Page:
Henry Rollins is a mysterious, supernatural, uncomfortably intense old badass, who just wants to be left alone… until mysterious gangsters start to fuck with his routine. That’s all you need to know, but it’s not half of what makes this weird, low-budget action/horror/comedy gem tick. Like Rollins himself, the movie can be a little awkward and off-putting at times, but its intensity, ambition, and --crucially-- rich vein of deadpan comedy make for the kind of movie which will just have you smiling bigger and bigger as it goes along. It kinda peters out at the end, I grant, but it’s rich with charm, violence, and surprisingly bold ideas. See the full review here!
Sold with the eyebrow-raising high-concept come-on of a western / cannibal horror movie hybrid, BONE TOMAHAWK turns out to only occasionally be either of those. I mean, it is a Western, and it does, eventually, take a turn into cannibal horror, but mostly it’s something even more unexpected: a long, talky hangout movie starring Kurt Russell, Patrick Wilson, Matthew Fox, and Richard Jenkins. Sure, sure, they got a Sid Haig cameo at the beginning so they know their way around horror, but what the movie really wants to do is put those four guys on horseback, and have them wander around and talk about life and philosophy and right and wrong, while they gradually make their way to a bloody HILLS-HAVE-EYES finale. That this is a stranger decision even than a cannibal Western is not in dispute, but then again, neither are the results: it’s fucking great. Russell and his mustache from HATEFUL EIGHT are in fine form, Wilson is likeable, and someone finally realized that there actually is a good use for Matthew Fox, if you cast him as a pompous, mustachio’d asshole. But it’s Jenkins who walks off with the movie, playing an earnest, well-meaning eccentric given to whimsical aphorisms like, “You know, I know the world's supposed to be round, but I'm not so sure about this part.” The horror, when it arrives in the last 20 minutes, is plenty brutal, but a bit short on style and atmosphere to really get the skin crawling. But by that point, you like the characters so much that it doesn’t matter, so it works out OK. Surprisingly unassuming considering its unusual pedigree, but also not quite like anything else you’ve ever seen.
Genre: Sci-Fi (or, "SyFy")
The Spierig Brother’s surprisingly faithful adaptation of Robert Heinlein's short story All You Zombies ingeniously expands on its central premise while still keeping its ballsy twist as a centerpiece. It’s a gripping slippery sci-fi romp, well-appointed and consistently surprising, but it’s even better as a complicated personal drama, thanks to a terrific performance from Ethan Hawke, and an absolutely mind-blowing performance from newcomer Sarah Snook, who turns in the hands-down best performance of the year, either gender, bar none. I know the Academy doesn’t give out Oscars to films which premier in January, and at this point it’s pretty trite to point out that they always overlook great performances like this in genre movies, but even so I just feel that honor demands I say jeez this is an egregious oversight. Having now proved herself to be one of the most ambitious and gifted actresses around, I look forward to a long career of seeing Snook appear as wives and girlfriends without anything interesting to do. Even so, I suspect this movie will gradually build a cult following as one of those very rare things, a sci-fi movie which is more focused on mind-bending ideas than explosions (although it does have a few of those, too).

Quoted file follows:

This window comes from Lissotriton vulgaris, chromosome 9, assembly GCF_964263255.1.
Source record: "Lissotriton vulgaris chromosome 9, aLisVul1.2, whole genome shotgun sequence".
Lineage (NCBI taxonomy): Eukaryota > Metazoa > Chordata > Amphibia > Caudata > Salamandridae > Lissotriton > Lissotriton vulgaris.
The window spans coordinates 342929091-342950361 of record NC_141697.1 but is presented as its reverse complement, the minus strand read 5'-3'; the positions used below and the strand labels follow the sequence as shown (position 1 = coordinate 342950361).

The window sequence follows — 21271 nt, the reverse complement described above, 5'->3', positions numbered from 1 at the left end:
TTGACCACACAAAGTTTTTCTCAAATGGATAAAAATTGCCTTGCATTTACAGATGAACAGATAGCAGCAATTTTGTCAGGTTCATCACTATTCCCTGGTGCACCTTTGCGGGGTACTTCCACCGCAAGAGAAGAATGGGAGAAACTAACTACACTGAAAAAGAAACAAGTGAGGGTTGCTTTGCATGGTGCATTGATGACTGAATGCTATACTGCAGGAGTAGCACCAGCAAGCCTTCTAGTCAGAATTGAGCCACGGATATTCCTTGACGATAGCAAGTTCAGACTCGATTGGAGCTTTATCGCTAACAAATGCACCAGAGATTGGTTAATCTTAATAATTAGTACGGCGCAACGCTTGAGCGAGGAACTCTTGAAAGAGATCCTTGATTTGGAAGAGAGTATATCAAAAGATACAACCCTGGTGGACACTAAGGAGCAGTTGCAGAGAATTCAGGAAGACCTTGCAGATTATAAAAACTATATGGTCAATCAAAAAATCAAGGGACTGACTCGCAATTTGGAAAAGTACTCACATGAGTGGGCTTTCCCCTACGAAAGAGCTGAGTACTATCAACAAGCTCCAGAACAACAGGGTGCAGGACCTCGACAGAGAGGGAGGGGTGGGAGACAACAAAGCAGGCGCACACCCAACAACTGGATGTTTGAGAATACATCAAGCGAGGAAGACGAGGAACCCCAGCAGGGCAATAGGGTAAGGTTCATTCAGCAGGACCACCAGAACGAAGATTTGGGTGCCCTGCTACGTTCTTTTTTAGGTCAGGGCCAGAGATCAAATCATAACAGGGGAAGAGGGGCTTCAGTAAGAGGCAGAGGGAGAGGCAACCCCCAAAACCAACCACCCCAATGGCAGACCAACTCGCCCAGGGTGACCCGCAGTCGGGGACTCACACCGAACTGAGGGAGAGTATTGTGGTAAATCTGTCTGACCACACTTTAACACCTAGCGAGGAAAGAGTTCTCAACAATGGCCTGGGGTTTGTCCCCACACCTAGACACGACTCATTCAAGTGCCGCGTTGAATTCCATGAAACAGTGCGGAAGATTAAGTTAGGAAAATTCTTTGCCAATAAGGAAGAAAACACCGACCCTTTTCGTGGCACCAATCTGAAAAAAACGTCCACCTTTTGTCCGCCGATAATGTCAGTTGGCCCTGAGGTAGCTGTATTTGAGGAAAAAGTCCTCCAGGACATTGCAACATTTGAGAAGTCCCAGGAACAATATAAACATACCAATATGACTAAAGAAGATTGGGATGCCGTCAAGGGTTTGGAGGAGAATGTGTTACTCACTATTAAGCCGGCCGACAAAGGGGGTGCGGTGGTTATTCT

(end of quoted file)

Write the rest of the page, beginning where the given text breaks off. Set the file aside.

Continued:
MISSION: IMPOSSIBLE–ROGUE NATION
While it lacks the grandeur and wildly imaginative setpieces of its Brad-Bird-directed 2011 predecessor, the latest M:I sequel makes up for it with a better villain (an icy, genuinely scary Sean Harris, also seen in this year’s excellent ‘71) and a more elegant plot, plus all the clever tech antics and overwrought spectacle you would expect. Delightful action sequences abound, there’s a charming cast, and for a modern obscene-budget action movie it’s assembled with surprising deftness (though that’s somewhat of a backhanded compliment). If it has a flaw, it’s that it’s maybe a little too slick and disposable. I saw it only three months ago, and I’m already struggling to remember any specifics about it. And actually I had to go back and figure out how long ago I actually watched it, too. But as far as cinematic cotton candy goes, this is pretty durn tasty.
Offbeat and self-aware enough to distinguish itself from Marvel’s increasingly homogenized lockstep, and much more charming than any movie which was finished by some other director after the only person who actually wanted to make it in the first place walked away over artistic differences with the studio has any right to be. It’s much better as the scrappy caper comedy the Paul-Rudd/Michael Pena team-up suggests it should be than it is as the inevitable superhero origin story it must become, but I suppose both parts have their merits. I like the suit, anyway, and they come up with enough ridiculous reasons to turn tiny that it kept me amused. Even an actor as naturally charismatic as Corey Stoll still can’t seem to break Marvel’s curse of dull villains, though. I was ready to write it off as a competent, mostly appealing time-waster until the film had the balls to go full-on psychedelic at its finale. OK, it lamely cheats its way out of it, but the fact that it was willing to go there puts it ahead of a lot of the competition.